P.za S.Giovanni and P.za del Duomo
The Cathedral or Duomo and the Baptistery of Florence stand in a huge rectangular area and occupy two separate but comunicating squares: Piazza del Duomo, which contains the basilica of Santa Maria del Fiore (the third largest cathedral in the world after St. Peter's in Rome and St. Paul's in London), and Piazza San Giovanni, with the Baptistery right in the centre, probably the first Christian church in the city, as it was built in late Roman times (4th-5th century A.D.?) on the ruins of what was possibly a Roman temple dedicated to the god Mars. However, the Baptistery as we see it today, which has always represented an architectural reference point for Florentine artists, dates from the 11th-13th century, when the external revestmment of marble, the interior and the mosaics in the cupola were completed. The three famous doors in gilded bronze, including the so-called Doors "of Paradise", were cast at a later date, between 1330 and 1452.
A church that could be considered worthy of the wealthy Roman and Christian city of "Florentia", the proud possessor of a bishop's residence from 313 A.D., was soon built opposite the Baptistery. This early church, dedicated to Santa Reparata and now visible after its restoration, was probably founded between the 4th-5th century A.D. under the episcopate of St. Zanobus, later patron saint of Florence with St. John the Baptist. A legend relates that the basilica was built after a miraculous apparition of Saint Reparata accompanied Stilicho's victory in 405 over the Gothic army led by Radagaisus in the hills behind Fiesole. The basilica we see today is the fourth reconstruction of the original temple, the result of the later and fundamental project by Arnolfo di Cambio (1296) and crowned by the revolutionary cupola by Brunelleschi (1420-1436), the real symbol of the Renaissance. Both the Baptistery and the Cathedral were altered, rebuilt and reconsacrated over the centuries, in fact, San Giovanni was used as the city cathedral while Santa Reparata was being enlarged (in 897 and from 1059-1128).
Arnolfo di Cambio's facade
Closely linked from the very earliest times, the two churches are still occasionally used as a single place of worship: some religious services start in the Baptistery and conclude in the Cathedral. Their conservation is looked after by the same institution, the Opera del Duomo, whose Museum contains many remains from the various constructions, Brunelleschi's wooden model for the cupola and some masterpieces of sculpture by Luca della Robbia, Donatello, Ghiberti and Michelangelo.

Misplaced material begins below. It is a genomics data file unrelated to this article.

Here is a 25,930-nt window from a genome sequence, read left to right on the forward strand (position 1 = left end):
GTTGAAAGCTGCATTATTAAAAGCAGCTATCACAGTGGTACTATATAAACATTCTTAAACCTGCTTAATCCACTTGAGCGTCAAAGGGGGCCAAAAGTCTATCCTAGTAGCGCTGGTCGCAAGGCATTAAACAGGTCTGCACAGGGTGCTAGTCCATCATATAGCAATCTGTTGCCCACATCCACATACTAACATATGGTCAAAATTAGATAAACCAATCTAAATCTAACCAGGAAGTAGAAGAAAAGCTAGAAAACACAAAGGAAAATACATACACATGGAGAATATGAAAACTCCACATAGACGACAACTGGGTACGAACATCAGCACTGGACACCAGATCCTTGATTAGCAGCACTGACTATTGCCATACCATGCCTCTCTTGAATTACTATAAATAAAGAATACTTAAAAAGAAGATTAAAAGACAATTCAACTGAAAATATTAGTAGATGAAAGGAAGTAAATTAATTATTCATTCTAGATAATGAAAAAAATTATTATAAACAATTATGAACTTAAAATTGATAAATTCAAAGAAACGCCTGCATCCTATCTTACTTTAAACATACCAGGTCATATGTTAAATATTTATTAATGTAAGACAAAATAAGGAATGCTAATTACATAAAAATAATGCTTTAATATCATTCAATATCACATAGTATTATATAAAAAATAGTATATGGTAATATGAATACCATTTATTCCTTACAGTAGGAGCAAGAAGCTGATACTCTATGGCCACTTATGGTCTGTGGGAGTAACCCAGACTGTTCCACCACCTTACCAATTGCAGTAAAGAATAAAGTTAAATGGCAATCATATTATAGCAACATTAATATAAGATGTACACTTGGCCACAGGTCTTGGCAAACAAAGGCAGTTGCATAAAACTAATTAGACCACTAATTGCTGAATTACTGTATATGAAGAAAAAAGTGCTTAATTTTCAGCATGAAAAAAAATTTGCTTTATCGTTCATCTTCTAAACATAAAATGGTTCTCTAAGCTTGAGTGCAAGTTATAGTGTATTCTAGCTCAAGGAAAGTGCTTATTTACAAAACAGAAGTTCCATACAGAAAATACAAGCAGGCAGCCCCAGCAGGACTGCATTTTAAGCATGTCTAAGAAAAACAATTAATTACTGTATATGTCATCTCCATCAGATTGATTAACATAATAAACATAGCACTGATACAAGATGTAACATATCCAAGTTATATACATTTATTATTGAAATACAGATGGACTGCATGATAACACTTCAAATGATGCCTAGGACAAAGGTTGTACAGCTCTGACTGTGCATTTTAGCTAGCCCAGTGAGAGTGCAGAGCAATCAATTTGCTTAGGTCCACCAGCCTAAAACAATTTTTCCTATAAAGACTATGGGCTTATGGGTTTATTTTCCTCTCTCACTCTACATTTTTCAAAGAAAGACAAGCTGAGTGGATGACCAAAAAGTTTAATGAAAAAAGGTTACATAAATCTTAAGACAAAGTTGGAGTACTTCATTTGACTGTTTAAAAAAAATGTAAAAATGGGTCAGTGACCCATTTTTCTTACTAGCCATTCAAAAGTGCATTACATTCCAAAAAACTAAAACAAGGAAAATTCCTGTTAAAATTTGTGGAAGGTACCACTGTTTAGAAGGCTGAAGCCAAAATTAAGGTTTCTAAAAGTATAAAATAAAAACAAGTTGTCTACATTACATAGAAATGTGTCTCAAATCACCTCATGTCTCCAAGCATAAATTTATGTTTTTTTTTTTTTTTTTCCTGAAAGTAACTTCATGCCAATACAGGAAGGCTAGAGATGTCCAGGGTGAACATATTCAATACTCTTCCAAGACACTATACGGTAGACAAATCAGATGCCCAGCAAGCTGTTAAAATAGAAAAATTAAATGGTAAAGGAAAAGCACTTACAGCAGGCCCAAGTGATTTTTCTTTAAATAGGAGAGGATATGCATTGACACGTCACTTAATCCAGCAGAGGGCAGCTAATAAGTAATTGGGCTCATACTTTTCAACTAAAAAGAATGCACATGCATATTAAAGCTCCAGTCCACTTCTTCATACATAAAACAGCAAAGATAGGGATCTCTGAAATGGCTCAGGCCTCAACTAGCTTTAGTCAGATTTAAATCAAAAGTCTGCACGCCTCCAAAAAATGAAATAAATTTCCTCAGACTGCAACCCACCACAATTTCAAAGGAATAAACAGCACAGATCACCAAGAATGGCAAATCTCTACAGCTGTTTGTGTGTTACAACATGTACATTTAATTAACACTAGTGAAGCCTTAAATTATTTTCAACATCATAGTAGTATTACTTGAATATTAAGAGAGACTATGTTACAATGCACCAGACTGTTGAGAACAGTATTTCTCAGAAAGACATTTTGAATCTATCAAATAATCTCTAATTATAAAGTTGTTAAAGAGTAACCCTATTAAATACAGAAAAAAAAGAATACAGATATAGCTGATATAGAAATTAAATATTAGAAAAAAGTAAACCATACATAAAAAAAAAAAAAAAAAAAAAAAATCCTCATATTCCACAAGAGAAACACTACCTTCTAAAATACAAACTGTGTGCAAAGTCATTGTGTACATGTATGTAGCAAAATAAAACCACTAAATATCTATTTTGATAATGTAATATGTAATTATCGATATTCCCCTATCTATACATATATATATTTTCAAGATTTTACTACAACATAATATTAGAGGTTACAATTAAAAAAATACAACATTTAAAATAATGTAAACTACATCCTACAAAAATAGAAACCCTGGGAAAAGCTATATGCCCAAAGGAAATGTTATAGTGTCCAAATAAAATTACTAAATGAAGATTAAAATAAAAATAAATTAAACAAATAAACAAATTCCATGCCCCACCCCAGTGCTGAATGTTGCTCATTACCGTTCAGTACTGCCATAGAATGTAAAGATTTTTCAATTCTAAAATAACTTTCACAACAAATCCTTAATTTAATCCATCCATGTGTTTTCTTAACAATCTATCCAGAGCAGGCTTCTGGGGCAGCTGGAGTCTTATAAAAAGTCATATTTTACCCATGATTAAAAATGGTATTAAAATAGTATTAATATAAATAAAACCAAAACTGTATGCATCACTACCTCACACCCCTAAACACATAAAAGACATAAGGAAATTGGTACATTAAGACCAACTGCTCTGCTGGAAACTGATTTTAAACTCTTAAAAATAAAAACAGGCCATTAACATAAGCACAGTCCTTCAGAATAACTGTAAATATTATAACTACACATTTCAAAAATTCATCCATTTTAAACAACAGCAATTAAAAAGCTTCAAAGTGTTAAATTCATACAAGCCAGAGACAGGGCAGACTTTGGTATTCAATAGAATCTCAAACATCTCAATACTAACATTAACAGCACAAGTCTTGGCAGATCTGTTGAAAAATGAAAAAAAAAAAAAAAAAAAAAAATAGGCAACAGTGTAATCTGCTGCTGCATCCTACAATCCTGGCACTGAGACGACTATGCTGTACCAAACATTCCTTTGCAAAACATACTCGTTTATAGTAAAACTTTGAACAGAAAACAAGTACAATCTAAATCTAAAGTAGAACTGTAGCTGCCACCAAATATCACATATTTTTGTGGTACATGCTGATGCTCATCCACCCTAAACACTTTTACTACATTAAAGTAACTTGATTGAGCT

the two churches
The area separating them, used nowadays for the ceremony of the "firing" of the Cart of St. John at Eastertime, was used as a cemetery during in the Middle Ages: excavations in 1972-73 brought a great number of tombs to light, and others have been found on the south side of the Cathedral, towards the Arno. It is interesting to note that the whole of this early Christian complex was built near the north eastern limits of the Roman city: the north wall of Santa Reparata stood only 6 metres away from the first ring of city walls while, several centuries later, that of Santa Maria del Fiore was to be built right on top of them.
Giotto's 85 metre Belltower, designed (and a fourth of it carried out) by the famous artist in the last three years of his life (1334-1337), continued by Andrea Pisano and completed in 1359 by Francesco Talenti, who also added the original terrace on the top, stands on the right of the Cathedral facade (the marble revestment we can see today dates from 1876-86 and is the only part of the holy building that is not original). Another point of interest in the square is the Loggia of the Bigallo (the headquarters of a mediaeval institution that gave aid to people in need) and its Museum. The sixteenth century palace of the Archconfraternity of the Misericordia, a company that was once closely connected to that of the Bigallo, is situated opposite, on the corner of Via Calzaioli. Palazzo dei Canonici (1826), with statues of Arnolfo di Cambio and Brunelleschi by Pampaloni (1830) stands beside it.
Column of St.Zanobus
The Column of St. Zanobus rises up near the North Door; it was placed here in 1384 to mark the site of a dead elm tree which is said to have sprung to life when the beir containing the body of the sainted bishop (who died in 429) passed by during its transfer from San Lorenzo to the new cathedral of Santa Reperata in the 9th century. Last but not least, Palazzo Arcivescovile stands at the rear of the Baptistery (west side), again rebuilt several times over the remains of ancient buildings. The present structure dates from the 16th century, though it was constructed on top of the Palace commissioned by Bishop Andrea dei Mozzi and carried out between 1287 and 1295 (the year in which the prelate ordered work to start on the Bishop's Palace at San Miniato). The courtyard contains the remains of San Salvatore al Vescovo, a small church of 1032 and reconstructed in 1221, whose Romanesque inlaid marble facade can still be seen in Piazza dell'Olio at the rear.